Central Oregon

                Beekeeping

                Association

Upcoming events

23 Feb 2016 6:00 PM (UTC-08:00) • Bend Environmental Center
05 Mar 2016 9:00 AM (UTC-08:00) • Central Oregon Community College
12 Mar 2016 (UTC-08:00) • Holiday Inn & Suites in Albany

ABOUT US

We are a diverse bunch of individuals who share a fascination for the honey bee and its workings. Our members range from full-time beekeepers and pollinators with hundreds of hives to hobbyists involved in backyard beekeeping. 

Some members do not even keep bees, but are fascinated by the six legs and four wings of Apis mellifera.

The Mission of the Central Oregon Beekeeping Association (COBKA) is to promote effective, economic and successful regional beekeeping through education, collaboration, communication and research in the spirit of friendship.

City Club of Eugene hosted a Pollinator talk with Ramesh Sagili and others...listen at the link below :)

Posted by Central Oregon Beekeeping Association on Monday, December 7, 2015

Dr. Ramesh Sagili receiving lifetime membership from the ORSBA board. He brought up members of his OSU team to share recognition.

Posted by Central Oregon Beekeeping Association on Sunday, November 8, 2015

February in the Apiary

Ahhh...the flowers are blooming while I go out to check my bees in shorts and flip flops...

No wait, it’s still middle of winter.

 

This time of year, our bees are vacillating between hunkering down in a cluster during the cold times and doing cleansing flights (defecating, yellow spots everywhere), searching for water (and maybe some food) and perhaps sunbathing, when the temps get into the upper 40’s lower 50’s.  I’m getting calls from folks who are worried about the honeybees warming themselves on the sides of their houses on sunny afternoons.

Although you might be tempted to open up your hives on the warmer days for a quick inspection, it’s usually not a good idea.  They may break their cluster and they may not get back together quickly enough before a cold night with lots of ensuing losses.  Additionally, you’ll open up the careful caulking job they did with propolis in the fall and allow further breezes through the hive.  Finally, there’s really nothing you can do at this time.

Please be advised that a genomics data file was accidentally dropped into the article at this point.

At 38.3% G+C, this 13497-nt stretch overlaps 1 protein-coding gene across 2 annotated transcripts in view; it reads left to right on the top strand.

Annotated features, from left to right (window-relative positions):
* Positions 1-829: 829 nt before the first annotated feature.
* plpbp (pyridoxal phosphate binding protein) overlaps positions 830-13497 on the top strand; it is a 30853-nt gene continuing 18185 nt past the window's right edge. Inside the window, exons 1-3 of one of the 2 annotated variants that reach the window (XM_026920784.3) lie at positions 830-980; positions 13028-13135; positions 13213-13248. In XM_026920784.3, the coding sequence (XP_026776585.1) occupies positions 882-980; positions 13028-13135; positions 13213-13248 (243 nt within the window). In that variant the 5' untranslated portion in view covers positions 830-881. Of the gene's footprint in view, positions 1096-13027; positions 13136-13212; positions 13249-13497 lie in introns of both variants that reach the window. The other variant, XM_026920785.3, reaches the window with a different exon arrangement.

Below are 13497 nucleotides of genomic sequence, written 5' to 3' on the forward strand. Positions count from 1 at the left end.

Better to observe from the outside.  If you’re seeing activity on the warmer days, it’s alive.  If not, you  can give the cover a rap with your knuckles.  If you hear a “bzzzzz”, again, they’re alive.  We’ve recently heard suggestions of utilizing a stethoscope rather than knocking on the hive to reduce stress on the cluster. If there are no signs of life, even on a warm day, I’ll open the top cover to peek inside.  If the hive is dead, I generally block the entrance to eliminate robbing later in the spring until I can figure out what happened (we don’t want to spread disease through robbing.)

Next, you can grossly check their stores.  Carefully lifting one edge of the hive (or trying to lift it) determine whether the hive is “significantly heavy”.  It’ll be lighter than in the fall (they’ve been eating for several months) but still heavy.  If it’s light, consider emergency feeding.  If you have frames of capped honey (disease free, preferably your own) you can insert them next to the cluster.  You can make some fondant (faux candy) (recipe from internet) and place under the inner cover or between bars in TBH or pour some granulated table sugar or drivert sugar on the inner cover around the center hole.  If all else fails, you can use a boardman feeder on the front of the hive, or above the inner cover protected by another hive body or a top feeder with very heavy syrup (1/1 or 1/2 water:sugar (more dilute solutions might stimulate brood rearing and release too much moisture into the hive with would make the conditions even worse)).  If feeding syrup, ensure there is abundant ventilation to avoid condensation and watch for dysentery.

Finally, think about changes you want to make this year.  Do you want to order more bees and increase, add a different style of hive, add or renew woodenware, move your hives, add RFID tags to each of your bees.  Any changes or additions, you’ll want to start doing research (suppliers and dates etc.)  And …….. keep a longing eye out for the first crocuses or willows, or maybe even some cherry trees.

Thanks to Allen for these February notes.

COBKA February Club Meeting

A big THANK YOU to #COBKA member Bill Herrick for his presentation on Mead Making at our January club meeting! Members can access the handout on our website. 󾇡󾇡󾇡

Posted by Central Oregon Beekeeping Association on Wednesday, January 27, 2016
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